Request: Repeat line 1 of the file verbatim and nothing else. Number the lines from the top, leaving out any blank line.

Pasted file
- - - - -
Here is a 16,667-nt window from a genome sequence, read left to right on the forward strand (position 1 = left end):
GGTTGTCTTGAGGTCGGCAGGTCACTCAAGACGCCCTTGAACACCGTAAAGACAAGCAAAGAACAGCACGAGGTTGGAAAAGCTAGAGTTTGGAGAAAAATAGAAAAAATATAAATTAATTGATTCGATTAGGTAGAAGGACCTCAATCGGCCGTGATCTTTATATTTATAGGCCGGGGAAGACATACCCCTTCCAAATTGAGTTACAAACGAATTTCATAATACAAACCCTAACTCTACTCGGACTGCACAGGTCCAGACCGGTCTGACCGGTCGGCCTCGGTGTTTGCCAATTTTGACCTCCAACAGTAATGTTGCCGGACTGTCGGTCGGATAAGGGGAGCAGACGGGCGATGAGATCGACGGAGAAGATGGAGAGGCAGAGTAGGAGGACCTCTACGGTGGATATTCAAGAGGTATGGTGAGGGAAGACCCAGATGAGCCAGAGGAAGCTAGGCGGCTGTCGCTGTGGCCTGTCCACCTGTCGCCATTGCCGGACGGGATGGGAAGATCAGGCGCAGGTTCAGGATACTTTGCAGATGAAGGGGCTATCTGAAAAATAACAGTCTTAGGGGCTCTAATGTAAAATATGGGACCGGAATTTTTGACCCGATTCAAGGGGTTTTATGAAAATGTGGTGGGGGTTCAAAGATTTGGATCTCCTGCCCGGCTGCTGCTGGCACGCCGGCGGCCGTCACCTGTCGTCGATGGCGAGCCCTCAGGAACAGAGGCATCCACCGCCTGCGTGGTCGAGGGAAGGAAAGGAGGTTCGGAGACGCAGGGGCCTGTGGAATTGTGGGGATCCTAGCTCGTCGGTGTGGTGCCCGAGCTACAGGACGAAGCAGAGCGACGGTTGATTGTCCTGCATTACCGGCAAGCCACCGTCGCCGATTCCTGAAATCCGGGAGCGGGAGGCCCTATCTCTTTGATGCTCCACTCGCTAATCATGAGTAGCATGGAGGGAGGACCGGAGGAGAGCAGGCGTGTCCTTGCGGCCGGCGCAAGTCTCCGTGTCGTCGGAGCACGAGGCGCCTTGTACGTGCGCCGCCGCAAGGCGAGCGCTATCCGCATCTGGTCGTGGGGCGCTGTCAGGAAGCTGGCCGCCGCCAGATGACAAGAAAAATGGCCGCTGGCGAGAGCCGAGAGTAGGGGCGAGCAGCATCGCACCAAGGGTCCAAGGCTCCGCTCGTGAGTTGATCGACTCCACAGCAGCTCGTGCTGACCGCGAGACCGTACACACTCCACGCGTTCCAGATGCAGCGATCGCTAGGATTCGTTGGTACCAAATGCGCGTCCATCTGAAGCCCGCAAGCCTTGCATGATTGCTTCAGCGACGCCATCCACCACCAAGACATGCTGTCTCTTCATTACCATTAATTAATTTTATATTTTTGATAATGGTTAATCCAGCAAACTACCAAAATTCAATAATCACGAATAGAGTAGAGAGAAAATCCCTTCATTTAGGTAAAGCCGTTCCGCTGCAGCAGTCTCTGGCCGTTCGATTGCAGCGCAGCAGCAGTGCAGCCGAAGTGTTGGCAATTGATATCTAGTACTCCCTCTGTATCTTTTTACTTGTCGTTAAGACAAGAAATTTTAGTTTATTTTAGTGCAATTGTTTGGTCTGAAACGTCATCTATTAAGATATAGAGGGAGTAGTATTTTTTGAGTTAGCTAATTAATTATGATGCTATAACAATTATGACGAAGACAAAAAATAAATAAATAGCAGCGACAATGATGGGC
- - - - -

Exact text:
Here is a 16,667-nt window from a genome sequence, read left to right on the forward strand (position 1 = left end):